Today I thank Ms. Faydra Fields for her article entitled "Slave Narratives: 32 free eBooks are great reading during Black History Month." Her Website and this article are a must read, as Ms. Fields truly researches and knows her field of study, which is African-American History.
The above article introduced me to "Slave Narratives: a Folk History of Slavery in the United States From Interviews with Former Slaves Georgia Narratives, Part 1." Now, if you have roots in Georgia like I do, and you're African-American as I am too, you can't help but wonder and long for this history. The interviews are conducted by individuals from the Federal Writers' Projects of the Works Progress Administration, and interestingly the former slaves that are interviewed are called the "INFORMANTS."
You knew I would tie this in some how didn't you? Well hold on to your seats. This gets better, because I will be able to take you back, bring you forth and then have you join me in an effort to keep this country from going back again.
Those that have been following this blog know that I am in a battle to make the injustice and denial of equal protection of the laws, and meaningful access to the courts known. I have shown that a United States District Judge has said that I lacked the personal knowledge to make my claims in his court. Oops, my bad, in the above I have shown that the Federal Government created and funded a "Federal Writers Project" to preserve what former slave had to tell this nation about the conditions that they were not so long freed from.
Now, do I have this correct? Your federal government, that pays Judge Noel L. Hillman, wanted to have people matching this writers skin tone, inform this nation, for the preservation of all time what they had endured? Good thing "Good Ole Boy" Judge Hillman wasn't around, huh? Project dead--'they lack the personal knowledge to preserve that history for us boy's'-- so would say Hillman.
But then Hillman could argue that well back in that time they wouldn't be allowed in the courts in the first place. Bad news again because it appears that there was no need for my ancestors to be in the courts, because they (1) learned to obey the rules and (2) if they didn't they got their asses whipped. But don't trust a damn thing I tell ya, cause as Hillman says I lack personal knowledge, so lets see what the previous informants have to tell us on the matter.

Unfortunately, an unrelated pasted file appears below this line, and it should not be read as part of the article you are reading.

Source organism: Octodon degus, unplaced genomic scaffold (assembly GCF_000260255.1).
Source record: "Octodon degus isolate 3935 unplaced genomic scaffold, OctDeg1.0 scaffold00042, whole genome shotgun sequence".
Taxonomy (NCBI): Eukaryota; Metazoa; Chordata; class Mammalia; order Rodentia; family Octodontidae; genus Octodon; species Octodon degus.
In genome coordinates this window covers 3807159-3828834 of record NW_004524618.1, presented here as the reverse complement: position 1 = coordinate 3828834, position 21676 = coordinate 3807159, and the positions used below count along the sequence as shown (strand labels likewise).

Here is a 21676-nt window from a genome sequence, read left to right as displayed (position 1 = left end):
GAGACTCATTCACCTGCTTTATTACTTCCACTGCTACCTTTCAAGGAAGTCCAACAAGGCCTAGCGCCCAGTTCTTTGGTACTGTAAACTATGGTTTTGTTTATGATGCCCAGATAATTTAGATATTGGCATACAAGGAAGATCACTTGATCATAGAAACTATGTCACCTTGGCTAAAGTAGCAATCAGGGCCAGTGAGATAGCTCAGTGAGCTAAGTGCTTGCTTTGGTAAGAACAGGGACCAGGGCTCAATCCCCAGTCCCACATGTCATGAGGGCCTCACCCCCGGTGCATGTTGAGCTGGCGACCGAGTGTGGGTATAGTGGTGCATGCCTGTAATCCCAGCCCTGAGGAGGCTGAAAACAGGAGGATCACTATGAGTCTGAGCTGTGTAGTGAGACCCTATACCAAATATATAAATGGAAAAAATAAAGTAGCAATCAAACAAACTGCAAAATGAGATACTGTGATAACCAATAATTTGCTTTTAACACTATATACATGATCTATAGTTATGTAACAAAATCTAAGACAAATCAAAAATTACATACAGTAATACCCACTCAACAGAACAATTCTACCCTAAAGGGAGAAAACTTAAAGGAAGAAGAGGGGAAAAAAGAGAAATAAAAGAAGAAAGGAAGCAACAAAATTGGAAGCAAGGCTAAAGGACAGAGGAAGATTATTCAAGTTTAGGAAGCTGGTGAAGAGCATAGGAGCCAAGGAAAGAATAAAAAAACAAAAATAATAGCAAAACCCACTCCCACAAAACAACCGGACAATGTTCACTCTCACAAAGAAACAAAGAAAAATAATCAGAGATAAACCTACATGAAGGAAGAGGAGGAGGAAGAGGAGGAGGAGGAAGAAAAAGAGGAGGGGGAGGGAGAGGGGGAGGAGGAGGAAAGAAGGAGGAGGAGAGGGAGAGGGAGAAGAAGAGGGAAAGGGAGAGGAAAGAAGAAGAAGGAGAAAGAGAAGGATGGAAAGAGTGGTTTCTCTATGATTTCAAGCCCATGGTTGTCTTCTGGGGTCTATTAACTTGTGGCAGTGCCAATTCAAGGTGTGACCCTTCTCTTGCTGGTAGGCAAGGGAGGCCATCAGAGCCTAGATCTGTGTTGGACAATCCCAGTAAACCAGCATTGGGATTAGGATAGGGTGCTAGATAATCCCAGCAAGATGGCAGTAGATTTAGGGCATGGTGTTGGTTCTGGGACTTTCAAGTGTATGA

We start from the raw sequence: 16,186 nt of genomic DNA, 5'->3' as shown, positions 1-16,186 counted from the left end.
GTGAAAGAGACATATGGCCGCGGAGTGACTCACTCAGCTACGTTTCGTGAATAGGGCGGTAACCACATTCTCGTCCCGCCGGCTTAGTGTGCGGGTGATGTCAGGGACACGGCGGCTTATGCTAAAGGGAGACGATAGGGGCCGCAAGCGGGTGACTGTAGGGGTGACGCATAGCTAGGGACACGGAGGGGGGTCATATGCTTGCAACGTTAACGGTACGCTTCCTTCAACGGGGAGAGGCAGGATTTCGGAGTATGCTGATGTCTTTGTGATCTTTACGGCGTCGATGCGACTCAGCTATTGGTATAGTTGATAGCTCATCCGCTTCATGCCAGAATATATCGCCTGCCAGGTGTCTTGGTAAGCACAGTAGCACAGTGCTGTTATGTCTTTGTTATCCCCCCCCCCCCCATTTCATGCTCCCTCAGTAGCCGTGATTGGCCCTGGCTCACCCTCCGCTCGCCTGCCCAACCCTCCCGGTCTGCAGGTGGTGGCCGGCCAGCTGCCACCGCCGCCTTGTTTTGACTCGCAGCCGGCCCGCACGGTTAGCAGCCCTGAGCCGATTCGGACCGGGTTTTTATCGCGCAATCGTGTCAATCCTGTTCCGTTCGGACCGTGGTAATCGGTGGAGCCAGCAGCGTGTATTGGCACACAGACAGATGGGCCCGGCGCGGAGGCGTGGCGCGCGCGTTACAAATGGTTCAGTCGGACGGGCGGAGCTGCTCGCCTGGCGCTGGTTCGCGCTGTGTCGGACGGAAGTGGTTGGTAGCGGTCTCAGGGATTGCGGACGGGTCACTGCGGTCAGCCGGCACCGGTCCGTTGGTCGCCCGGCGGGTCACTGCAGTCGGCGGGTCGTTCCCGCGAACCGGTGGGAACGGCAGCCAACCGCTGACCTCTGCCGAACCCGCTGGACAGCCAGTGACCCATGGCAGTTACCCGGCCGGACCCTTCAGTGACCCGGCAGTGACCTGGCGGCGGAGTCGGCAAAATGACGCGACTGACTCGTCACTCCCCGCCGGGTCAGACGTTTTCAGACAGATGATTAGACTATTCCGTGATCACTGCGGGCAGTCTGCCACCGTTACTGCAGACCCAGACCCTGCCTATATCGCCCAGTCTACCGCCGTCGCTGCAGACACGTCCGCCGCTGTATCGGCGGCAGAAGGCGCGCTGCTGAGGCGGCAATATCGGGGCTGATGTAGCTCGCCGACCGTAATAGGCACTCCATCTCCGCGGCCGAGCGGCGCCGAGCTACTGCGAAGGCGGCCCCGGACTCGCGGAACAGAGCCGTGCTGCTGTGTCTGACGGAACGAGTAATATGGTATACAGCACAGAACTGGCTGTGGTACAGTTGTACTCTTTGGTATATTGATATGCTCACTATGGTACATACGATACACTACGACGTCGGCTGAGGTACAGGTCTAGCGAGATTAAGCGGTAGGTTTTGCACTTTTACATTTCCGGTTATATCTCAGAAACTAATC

Slave Narratives: a Folk History of Slavery in the UnitedStates From Interviews with Former Slaves Georgia Narratives, Part 1 (Kindle Locations 105-106). Public Domain Books. Kindle Edition. REV. W.B. ALLEN, EX-SLAVE 425-Second Ave Columbus, Georgia (June 29, 1937) [JUL 28 1937] "Concerning the punishment of slaves, the Reverend said: "I never heard or knew of a slave being tried in court for any thing. I never knew of a slave being guilty of any crime more serious than taking something or violating plantation rules. And the only punishment that I ever heard or knew of being administered slaves was whipping."
Wow, that took us back, but fast forward to present day and the "Tea Party" is trying to remove the mention of slavery from the history books, at least in one state that is, huh? Just as Judge Hillman sat back and enjoyed penning his opinion of 9/27/2010 thinking "I'll have to teach this boy who's boss, the word-processor stings more so than the whip. Well when the truth gets to stinging some try to hide it, then there are situations where words will just jump off a page and resound in truth as those of Rev. W.B. Allen above as well as those of Noel L Hillman's in his opinion of 9/27/2010 where he commits his own judicial lynching, by hanging himself with his own treasonous words.
But I was not sppose ta see dat, cause eyes jist a feeble-minded African-American, huh Judge Hillman? Not!!! No "Mama" made sure this one could read and write before I went back north to go to school, but yes I still got's dat down home flava and dats why eyes in joyin readin when "informant" Rachel ADAMS, Age 78 300 Odd Street Athens, Georgia says:
"Miss, dats been sich a long time back dat I has most forgot how things went. Anyhow I was borned in Putman County 'bout two miles from Eatonton, Georgia. My Ma and Pa was 'Melia and Iaaac Little and, far as I knows, dey was borned and bred in dat same county. Pa, he was sold away from Ma when I was still a baby. Ma's job was to weave all de cloth for de white folks. I have wore many a dress made out of de homespun what she wove. Dere was 17 of us chillun, and I can't 'member de names of but two of 'em now--dey was John and Sarah. John was Ma's onliest son; all de rest of de other 16 of us was gals."
That's right America, that's how we kicked it in Georgia, but long gone are the days when my mother broke me of "fixin to go to da stoe" but now I FIXING TO END THIS JSHIT. All praise to God, thanks to those that endured before me and may God continue to bless America, and may He grant all the boldness to speak so that all are seen as equal in His sight and through the eyes of man.
Thank You, you must tell a friend or two, and join me.
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